Much to the chagrin of many fans, writers and talk-radio hosts, baseball isn't really a rah-rah game. It's good to be fired up to play, obviously, but when it comes down to making and hitting pitches, concentration matters a lot more than emotion. That means the fiery locker room speech that works in football is a lot less likely to work on the diamond.
There are times where it doesn't hurt to try, though, and the end of a sweep at the hands of the Pittsburgh Pirates is one of those times. Carlos Beltran recognized that the moment was ripe for someone to step into the breach.
"There's no doubt we have to play better. We have to take this personally because this can't happen. We can't come in here and lose just like that. I know they're a big-league ball club, but we're better than them. We're better than them and we know we're better than them. But we have to do something about it."
Beltran's a smart cookie. Not only does he avoid ripping any teammate personally, but he doesn't even veer into anything that doesn't include him as part of the problem and solution. That plays well among people who think Beltran doesn't get his hands dirty, especially since Beltran's stomach bug kept him from playing in two of the losses to the Pirates.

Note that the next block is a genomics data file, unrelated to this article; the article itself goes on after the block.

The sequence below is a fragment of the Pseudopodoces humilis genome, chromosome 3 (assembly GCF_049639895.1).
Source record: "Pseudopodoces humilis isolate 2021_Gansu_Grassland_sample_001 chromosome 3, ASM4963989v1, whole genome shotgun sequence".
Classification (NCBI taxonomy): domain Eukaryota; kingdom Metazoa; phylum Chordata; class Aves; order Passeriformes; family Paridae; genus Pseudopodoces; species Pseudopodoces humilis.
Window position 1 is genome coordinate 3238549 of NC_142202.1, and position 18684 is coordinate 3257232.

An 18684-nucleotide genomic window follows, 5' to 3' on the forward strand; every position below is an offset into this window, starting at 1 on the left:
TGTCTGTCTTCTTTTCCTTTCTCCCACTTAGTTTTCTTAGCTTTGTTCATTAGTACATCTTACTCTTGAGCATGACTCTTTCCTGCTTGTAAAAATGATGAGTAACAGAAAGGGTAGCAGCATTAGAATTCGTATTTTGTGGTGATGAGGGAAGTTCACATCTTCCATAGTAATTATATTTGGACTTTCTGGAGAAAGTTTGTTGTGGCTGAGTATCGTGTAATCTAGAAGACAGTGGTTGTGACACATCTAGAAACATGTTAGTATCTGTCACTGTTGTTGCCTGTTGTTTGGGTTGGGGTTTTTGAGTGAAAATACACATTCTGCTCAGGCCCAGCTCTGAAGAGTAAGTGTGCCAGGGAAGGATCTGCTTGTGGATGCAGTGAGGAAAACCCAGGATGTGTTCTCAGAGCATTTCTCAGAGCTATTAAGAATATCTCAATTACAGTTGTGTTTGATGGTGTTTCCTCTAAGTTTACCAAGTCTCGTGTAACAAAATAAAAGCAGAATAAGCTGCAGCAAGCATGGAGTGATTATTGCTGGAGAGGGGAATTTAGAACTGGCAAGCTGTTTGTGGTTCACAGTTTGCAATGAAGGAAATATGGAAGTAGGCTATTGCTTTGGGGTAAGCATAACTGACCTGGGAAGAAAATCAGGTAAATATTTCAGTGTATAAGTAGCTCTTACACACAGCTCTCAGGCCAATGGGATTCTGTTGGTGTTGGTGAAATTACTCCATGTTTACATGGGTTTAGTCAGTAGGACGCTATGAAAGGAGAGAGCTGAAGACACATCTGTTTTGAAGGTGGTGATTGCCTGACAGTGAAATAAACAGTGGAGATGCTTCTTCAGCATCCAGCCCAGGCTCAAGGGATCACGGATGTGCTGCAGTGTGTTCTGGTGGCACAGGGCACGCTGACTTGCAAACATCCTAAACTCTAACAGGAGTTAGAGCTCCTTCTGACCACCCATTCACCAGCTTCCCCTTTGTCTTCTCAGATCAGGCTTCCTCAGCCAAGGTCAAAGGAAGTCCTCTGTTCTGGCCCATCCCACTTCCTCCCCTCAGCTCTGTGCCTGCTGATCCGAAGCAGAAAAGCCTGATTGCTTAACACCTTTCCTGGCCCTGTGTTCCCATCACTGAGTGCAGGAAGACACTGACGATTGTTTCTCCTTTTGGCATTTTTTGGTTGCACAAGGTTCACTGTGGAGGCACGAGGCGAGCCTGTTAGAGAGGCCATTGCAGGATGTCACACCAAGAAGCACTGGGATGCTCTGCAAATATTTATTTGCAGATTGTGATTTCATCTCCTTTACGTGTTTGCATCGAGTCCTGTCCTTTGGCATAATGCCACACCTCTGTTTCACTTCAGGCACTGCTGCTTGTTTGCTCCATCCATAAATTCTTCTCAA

It'll also help burnish that reputation as a leader if the Mets reel off a few wins in a row following Beltran's outburst. As it happens, they're heading to D.C. for a weekend set with the woeful Nationals. Beltran probably would have said the same thing if the Phillies or Braves were next up on the schedule, but he couldn't ask for a better set-up to leave himself looking like the wise clubhouse leader that many think the Mets have been missing.
Even the Nats won't be easy pickings for this reeling bunch, however, and there aren't going to be many cakewalks for the rest of the month. Not without Jose Reyes, diagnosed with a torn hamstring on Thursday, no matter how many stirring speeches Beltran delivers.